B.C.’s Green Party says the province is badly off-course in its handling of the third wave of COVID-19 and is calling on the government to implement a sweeping three-week lockdown that would include in-person school closures, a shutdown on non-essential businesses and enforcement of a ban on non-essential travel.
Green Leader Sonia Furstenau said Thursday that the province — which is guided in its decision-making by provincial health officer Dr. Bonnie Henry — appears to be “forfeiting the fight altogether” on the rising number of COVID-19 variant cases, and is failing to step up to the challenge.
“We were not dealt a bad hand — we loosened restrictions despite rising variant cases, allowed out-of-province travel, stalled in-school mask mandates, and did not enforce orders or tailor messaging to hit those who have not been following orders,” she said.
“This third wave is the outcome of that inaction.
“Neither the methods nor the messaging are working. It cannot only be up to individuals to deal with this crisis. We need a coordinated response and action from the government that shows they are taking the immediate and long-term threat of COVID-19 seriously.”
The Greens called for a “targeted shutdown strategy for a three-week period” that includes moving B.C. schools to online learning, closing non-essential businesses and “enforcing non-essential travel measures.”
The call for a three-week lockdown marks the most aggressive stance taken yet by a B.C. political party on the pandemic, and one that Henry and the NDP government have argued for almost a year is not necessary or possible.
Premier John Horgan told CBC this week it was “outrageous” some people are travelling to Vancouver Island for vacation while Henry recommends against it, but that the province doesn’t want to subject them to police intervention. “What do we do, arrest them?” he asked.
The Greens also suggest B.C. “should adopt a COVID zero strategy,” which in other countries has involved a strict lockdown, increased testing, travel bans and tight controls designed to drive infection rates to almost zero.
While it has worked in some countries like New Zealand, Horgan has argued for months that B.C. cannot lock down its thousands of kilometres of undefended border with the United States, Alberta, the Yukon and Northwest Territories, as well as its numerous airports, ports and coastline.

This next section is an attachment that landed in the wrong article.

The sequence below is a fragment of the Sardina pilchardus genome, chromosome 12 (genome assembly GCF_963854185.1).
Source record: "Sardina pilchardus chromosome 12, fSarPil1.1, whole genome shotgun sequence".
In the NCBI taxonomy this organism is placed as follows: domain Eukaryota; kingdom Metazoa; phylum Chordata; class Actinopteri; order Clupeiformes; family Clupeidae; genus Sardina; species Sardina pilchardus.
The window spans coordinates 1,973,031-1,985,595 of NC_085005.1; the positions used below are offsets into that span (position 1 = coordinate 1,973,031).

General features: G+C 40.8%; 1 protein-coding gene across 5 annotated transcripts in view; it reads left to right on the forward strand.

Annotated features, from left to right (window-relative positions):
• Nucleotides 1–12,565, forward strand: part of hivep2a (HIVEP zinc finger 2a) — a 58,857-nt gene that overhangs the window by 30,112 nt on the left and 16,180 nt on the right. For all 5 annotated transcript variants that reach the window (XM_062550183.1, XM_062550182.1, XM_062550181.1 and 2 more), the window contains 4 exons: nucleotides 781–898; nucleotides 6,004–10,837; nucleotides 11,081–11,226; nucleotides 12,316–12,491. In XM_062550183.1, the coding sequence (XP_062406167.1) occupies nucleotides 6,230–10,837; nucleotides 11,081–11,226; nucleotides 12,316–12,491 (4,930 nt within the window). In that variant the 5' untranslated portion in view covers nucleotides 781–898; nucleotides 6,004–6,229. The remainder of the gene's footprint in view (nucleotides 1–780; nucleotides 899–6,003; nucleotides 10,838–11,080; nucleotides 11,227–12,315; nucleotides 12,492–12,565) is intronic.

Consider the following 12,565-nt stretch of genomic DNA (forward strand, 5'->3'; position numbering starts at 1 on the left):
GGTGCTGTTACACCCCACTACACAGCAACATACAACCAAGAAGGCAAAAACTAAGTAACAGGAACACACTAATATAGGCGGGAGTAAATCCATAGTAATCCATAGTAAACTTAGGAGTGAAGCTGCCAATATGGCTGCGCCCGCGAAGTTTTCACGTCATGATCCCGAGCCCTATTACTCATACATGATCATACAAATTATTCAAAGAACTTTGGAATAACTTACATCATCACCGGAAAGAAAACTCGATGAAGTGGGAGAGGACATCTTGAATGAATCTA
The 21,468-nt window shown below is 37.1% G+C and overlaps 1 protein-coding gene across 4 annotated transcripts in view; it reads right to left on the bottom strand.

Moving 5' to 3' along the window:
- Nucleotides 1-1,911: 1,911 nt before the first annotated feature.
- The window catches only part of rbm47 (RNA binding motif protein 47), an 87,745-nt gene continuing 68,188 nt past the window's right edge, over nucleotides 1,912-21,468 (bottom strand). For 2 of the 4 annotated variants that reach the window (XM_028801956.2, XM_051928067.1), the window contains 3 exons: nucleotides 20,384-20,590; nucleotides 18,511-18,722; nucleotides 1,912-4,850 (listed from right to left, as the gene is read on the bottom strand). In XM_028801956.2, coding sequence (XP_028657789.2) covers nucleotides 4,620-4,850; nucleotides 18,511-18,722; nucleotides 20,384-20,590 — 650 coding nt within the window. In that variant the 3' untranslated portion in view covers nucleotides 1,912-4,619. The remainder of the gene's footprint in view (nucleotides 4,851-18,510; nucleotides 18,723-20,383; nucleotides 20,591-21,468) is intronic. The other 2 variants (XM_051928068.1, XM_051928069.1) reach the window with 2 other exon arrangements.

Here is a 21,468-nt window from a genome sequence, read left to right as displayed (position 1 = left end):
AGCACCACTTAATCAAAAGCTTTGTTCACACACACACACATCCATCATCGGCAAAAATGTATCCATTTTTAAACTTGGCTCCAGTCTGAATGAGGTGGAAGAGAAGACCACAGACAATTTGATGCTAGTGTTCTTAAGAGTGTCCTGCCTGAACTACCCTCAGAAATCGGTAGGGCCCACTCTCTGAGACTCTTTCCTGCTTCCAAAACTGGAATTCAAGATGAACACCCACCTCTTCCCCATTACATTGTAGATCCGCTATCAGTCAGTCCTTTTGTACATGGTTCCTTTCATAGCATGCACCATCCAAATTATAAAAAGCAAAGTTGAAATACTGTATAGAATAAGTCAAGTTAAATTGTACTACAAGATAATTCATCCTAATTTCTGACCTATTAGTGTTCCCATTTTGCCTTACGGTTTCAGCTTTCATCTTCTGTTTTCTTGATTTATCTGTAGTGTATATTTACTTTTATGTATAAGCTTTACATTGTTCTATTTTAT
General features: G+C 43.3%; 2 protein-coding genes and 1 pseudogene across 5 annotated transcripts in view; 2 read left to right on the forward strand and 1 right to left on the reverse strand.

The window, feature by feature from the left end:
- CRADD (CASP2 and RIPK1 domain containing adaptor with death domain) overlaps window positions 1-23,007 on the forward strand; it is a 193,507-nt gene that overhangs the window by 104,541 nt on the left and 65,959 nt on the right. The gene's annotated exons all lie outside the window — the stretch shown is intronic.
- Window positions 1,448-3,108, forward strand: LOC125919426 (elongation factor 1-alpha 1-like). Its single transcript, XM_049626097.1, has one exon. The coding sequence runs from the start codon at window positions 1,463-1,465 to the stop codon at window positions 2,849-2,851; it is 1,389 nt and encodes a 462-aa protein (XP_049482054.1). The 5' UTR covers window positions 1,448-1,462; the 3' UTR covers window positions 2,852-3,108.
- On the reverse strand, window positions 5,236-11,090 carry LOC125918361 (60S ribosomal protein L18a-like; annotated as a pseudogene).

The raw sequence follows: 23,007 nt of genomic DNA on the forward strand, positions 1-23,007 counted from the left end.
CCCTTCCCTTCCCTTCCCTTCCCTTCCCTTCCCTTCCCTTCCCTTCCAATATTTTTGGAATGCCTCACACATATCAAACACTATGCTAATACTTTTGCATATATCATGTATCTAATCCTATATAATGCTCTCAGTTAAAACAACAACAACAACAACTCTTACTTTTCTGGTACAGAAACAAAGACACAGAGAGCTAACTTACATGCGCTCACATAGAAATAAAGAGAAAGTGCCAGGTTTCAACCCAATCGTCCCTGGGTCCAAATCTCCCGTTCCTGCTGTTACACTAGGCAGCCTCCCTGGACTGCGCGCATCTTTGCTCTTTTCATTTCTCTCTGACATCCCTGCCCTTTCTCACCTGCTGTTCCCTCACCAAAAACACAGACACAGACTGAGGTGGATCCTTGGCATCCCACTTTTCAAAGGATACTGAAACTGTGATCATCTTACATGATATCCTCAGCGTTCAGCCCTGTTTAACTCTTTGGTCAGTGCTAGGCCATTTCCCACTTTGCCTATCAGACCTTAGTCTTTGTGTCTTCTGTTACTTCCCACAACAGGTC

“I appreciate we want to be like New Zealand but we can’t be,” Horgan said earlier this week.
The Greens also propose daily COVID-19 public briefings by health officials, publishing case numbers on weekends and holidays, expanding asymptomatic testing and rapid testing, more reporting on variants of concerns and increased staffing at vaccination clinics so that they can operate longer hours and administer all the doses that arrive in the province.
Henry has said the current restrictions, including a ban on in-person dining, can effectively combat the rising number of COVID-19 cases if British Columbians follow the rules and limit social interaction. She has so far refused to reconsider school closures (though B.C. did close schools last year), saying children see significant educational and social damage when they aren’t allowed to attend school in-person, and has resisted calls for wider business closures saying current mask and distancing rules adequately protect the public.
Furstenau said the province is showing complacency, not leadership.
“British Columbians are angry, they are anxious, and they are scared,” said Furstenau. “It is not enough to ask those who are still listening to get through the next couple of months. We urgently need a shift in government response. Instead of bracing for the impact of rising variants, we can mitigate it right now.”
The Opposition B.C. Liberals have also called for more testing and more public data, but have stopped short of calling for a similar three-week lockdown, COVID zero, school closures and enforced travel bans.